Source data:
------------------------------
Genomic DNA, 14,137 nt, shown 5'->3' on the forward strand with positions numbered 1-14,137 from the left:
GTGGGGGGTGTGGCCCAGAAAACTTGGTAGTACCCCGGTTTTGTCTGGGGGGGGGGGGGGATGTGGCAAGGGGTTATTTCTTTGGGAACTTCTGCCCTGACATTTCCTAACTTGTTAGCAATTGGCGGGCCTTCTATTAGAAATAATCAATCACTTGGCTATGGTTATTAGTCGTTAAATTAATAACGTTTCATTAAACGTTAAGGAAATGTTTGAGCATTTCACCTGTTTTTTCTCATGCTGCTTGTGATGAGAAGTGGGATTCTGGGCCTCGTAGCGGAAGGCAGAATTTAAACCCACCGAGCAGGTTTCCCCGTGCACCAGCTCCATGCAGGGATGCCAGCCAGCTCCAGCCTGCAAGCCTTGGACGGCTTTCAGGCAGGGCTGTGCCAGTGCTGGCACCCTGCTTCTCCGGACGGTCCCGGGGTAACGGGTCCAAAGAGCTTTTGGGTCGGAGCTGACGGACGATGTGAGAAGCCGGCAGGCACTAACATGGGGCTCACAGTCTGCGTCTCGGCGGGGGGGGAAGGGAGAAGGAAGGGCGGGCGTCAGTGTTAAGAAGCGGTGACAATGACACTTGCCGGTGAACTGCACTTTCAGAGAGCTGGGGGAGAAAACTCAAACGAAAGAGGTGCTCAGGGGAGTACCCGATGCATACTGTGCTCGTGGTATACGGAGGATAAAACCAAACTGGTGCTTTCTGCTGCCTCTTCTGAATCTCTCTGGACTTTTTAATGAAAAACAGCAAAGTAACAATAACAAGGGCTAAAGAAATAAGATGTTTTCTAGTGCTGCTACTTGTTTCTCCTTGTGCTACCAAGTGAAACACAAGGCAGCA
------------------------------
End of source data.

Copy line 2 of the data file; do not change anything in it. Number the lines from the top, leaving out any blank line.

GTGGGGGGTGTGGCCCAGAAAACTTGGTAGTACCCCGGTTTTGTCTGGGGGGGGGGGGGGATGTGGCAAGGGGTTATTTCTTTGGGAACTTCTGCCCTGACATTTCCTAACTTGTTAGCAATTGGCGGGCCTTCTATTAGAAATAATCAATCACTTGGCTATGGTTATTAGTCGTTAAATTAATAACGTTTCATTAAACGTTAAGGAAATGTTTGAGCATTTCACCTGTTTTTTCTCATGCTGCTTGTGATGAGAAGTGGGATTCTGGGCCTCGTAGCGGAAGGCAGAATTTAAACCCACCGAGCAGGTTTCCCCGTGCACCAGCTCCATGCAGGGATGCCAGCCAGCTCCAGCCTGCAAGCCTTGGACGGCTTTCAGGCAGGGCTGTGCCAGTGCTGGCACCCTGCTTCTCCGGACGGTCCCGGGGTAACGGGTCCAAAGAGCTTTTGGGTCGGAGCTGACGGACGATGTGAGAAGCCGGCAGGCACTAACATGGGGCTCACAGTCTGCGTCTCGGCGGGGGGGGAAGGGAGAAGGAAGGGCGGGCGTCAGTGTTAAGAAGCGGTGACAATGACACTTGCCGGTGAACTGCACTTTCAGAGAGCTGGGGGAGAAAACTCAAACGAAAGAGGTGCTCAGGGGAGTACCCGATGCATACTGTGCTCGTGGTATACGGAGGATAAAACCAAACTGGTGCTTTCTGCTGCCTCTTCTGAATCTCTCTGGACTTTTTAATGAAAAACAGCAAAGTAACAATAACAAGGGCTAAAGAAATAAGATGTTTTCTAGTGCTGCTACTTGTTTCTCCTTGTGCTACCAAGTGAAACACAAGGCAGCA